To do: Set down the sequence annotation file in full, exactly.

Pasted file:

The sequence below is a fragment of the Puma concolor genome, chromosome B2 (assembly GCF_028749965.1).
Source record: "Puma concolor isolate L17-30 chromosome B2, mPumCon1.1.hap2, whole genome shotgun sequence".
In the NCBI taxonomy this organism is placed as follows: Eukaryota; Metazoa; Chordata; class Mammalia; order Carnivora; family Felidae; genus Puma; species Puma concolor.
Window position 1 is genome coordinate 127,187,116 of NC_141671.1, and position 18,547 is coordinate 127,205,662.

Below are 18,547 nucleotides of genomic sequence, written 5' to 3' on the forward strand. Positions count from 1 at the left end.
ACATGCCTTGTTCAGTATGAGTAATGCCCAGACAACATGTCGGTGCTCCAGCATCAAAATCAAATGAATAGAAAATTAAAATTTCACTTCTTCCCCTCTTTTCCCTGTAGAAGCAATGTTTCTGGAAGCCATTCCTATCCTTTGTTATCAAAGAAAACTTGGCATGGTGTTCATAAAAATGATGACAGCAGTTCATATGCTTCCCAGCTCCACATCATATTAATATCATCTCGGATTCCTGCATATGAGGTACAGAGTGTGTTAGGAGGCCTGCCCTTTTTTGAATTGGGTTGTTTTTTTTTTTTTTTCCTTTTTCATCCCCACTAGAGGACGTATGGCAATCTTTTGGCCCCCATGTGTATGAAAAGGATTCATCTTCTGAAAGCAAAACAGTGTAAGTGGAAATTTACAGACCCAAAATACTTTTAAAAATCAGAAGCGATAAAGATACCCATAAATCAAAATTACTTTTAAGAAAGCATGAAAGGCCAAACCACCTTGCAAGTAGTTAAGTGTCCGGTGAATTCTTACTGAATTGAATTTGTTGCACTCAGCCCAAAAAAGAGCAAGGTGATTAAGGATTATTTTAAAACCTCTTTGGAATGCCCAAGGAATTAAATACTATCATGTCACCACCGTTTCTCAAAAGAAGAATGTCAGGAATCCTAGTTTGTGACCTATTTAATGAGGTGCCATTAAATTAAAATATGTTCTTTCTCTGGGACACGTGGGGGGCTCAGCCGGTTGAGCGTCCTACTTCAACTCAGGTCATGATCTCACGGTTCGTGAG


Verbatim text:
The sequence below is a fragment of the Puma concolor genome, chromosome B2 (assembly GCF_028749965.1).
Source record: "Puma concolor isolate L17-30 chromosome B2, mPumCon1.1.hap2, whole genome shotgun sequence".
In the NCBI taxonomy this organism is placed as follows: Eukaryota; Metazoa; Chordata; class Mammalia; order Carnivora; family Felidae; genus Puma; species Puma concolor.
Window position 1 is genome coordinate 127,187,116 of NC_141671.1, and position 18,547 is coordinate 127,205,662.

Below are 18,547 nucleotides of genomic sequence, written 5' to 3' on the forward strand. Positions count from 1 at the left end.
ACATGCCTTGTTCAGTATGAGTAATGCCCAGACAACATGTCGGTGCTCCAGCATCAAAATCAAATGAATAGAAAATTAAAATTTCACTTCTTCCCCTCTTTTCCCTGTAGAAGCAATGTTTCTGGAAGCCATTCCTATCCTTTGTTATCAAAGAAAACTTGGCATGGTGTTCATAAAAATGATGACAGCAGTTCATATGCTTCCCAGCTCCACATCATATTAATATCATCTCGGATTCCTGCATATGAGGTACAGAGTGTGTTAGGAGGCCTGCCCTTTTTTGAATTGGGTTGTTTTTTTTTTTTTTTCCTTTTTCATCCCCACTAGAGGACGTATGGCAATCTTTTGGCCCCCATGTGTATGAAAAGGATTCATCTTCTGAAAGCAAAACAGTGTAAGTGGAAATTTACAGACCCAAAATACTTTTAAAAATCAGAAGCGATAAAGATACCCATAAATCAAAATTACTTTTAAGAAAGCATGAAAGGCCAAACCACCTTGCAAGTAGTTAAGTGTCCGGTGAATTCTTACTGAATTGAATTTGTTGCACTCAGCCCAAAAAAGAGCAAGGTGATTAAGGATTATTTTAAAACCTCTTTGGAATGCCCAAGGAATTAAATACTATCATGTCACCACCGTTTCTCAAAAGAAGAATGTCAGGAATCCTAGTTTGTGACCTATTTAATGAGGTGCCATTAAATTAAAATATGTTCTTTCTCTGGGACACGTGGGGGGCTCAGCCGGTTGAGCGTCCTACTTCAACTCAGGTCATGATCTCACGGTTCGTGAG